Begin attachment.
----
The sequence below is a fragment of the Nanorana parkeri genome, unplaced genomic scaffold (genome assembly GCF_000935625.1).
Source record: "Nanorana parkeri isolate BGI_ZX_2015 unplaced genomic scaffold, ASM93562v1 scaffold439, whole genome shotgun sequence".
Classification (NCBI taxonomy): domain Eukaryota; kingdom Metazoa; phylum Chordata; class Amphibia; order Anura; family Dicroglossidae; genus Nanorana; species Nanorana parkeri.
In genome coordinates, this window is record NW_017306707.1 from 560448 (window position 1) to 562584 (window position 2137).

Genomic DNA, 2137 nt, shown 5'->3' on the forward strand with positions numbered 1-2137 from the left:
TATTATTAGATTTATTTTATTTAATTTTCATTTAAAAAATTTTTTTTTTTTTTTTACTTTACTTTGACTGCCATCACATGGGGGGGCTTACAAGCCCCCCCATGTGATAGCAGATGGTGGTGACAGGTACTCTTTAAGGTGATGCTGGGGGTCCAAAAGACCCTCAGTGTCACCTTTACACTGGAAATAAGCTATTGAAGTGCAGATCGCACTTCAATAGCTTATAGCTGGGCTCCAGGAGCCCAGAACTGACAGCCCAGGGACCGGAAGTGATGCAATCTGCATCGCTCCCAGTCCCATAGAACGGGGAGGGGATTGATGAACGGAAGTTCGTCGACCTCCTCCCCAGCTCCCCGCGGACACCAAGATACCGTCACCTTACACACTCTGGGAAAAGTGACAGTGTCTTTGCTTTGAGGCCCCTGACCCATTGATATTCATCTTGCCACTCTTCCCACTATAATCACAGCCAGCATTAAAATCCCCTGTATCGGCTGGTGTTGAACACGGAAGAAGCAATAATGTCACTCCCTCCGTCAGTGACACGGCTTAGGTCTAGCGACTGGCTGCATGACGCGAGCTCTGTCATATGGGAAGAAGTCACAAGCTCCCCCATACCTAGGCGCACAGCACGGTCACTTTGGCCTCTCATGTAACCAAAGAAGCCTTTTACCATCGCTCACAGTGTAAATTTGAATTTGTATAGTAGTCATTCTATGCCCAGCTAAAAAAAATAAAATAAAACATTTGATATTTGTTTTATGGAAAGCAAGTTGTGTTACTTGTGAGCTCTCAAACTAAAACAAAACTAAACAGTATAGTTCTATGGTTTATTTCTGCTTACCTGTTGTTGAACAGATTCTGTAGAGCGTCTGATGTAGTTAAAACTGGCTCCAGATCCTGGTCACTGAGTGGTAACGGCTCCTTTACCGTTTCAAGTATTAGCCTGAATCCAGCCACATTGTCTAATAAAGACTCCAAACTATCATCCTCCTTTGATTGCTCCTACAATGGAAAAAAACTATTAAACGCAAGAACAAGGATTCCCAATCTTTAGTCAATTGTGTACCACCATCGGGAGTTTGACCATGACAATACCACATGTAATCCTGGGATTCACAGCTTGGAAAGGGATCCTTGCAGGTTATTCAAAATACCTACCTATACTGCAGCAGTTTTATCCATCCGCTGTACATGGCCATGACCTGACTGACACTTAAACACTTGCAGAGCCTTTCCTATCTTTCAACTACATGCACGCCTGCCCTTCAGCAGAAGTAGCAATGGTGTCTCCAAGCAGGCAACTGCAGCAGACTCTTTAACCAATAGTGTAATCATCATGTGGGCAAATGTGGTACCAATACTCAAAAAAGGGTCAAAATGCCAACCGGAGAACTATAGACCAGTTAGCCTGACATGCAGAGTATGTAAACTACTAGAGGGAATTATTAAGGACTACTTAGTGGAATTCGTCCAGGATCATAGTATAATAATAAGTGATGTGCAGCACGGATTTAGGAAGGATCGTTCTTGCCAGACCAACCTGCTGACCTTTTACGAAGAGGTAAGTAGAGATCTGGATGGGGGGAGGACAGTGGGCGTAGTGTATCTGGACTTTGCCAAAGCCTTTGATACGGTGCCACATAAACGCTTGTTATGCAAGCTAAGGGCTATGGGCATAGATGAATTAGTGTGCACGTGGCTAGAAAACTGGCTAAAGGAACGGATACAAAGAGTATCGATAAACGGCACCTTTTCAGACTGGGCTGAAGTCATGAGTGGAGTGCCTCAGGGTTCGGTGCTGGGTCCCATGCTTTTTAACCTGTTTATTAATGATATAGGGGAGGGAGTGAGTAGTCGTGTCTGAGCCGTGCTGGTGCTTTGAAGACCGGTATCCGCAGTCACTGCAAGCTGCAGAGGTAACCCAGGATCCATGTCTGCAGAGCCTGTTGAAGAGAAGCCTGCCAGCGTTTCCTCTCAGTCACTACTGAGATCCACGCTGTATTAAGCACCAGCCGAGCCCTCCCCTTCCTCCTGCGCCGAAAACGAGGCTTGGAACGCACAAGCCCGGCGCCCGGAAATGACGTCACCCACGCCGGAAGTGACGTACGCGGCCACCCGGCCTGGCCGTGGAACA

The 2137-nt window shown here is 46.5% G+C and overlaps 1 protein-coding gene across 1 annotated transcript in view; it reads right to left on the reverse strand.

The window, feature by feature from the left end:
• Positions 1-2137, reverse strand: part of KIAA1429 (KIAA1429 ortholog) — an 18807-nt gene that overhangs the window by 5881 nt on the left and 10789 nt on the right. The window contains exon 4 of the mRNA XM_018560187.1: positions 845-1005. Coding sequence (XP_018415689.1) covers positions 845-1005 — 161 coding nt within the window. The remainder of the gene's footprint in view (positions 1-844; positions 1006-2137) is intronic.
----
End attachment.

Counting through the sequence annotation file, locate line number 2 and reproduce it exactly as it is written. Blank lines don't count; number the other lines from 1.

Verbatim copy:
Source record: "Nanorana parkeri isolate BGI_ZX_2015 unplaced genomic scaffold, ASM93562v1 scaffold439, whole genome shotgun sequence".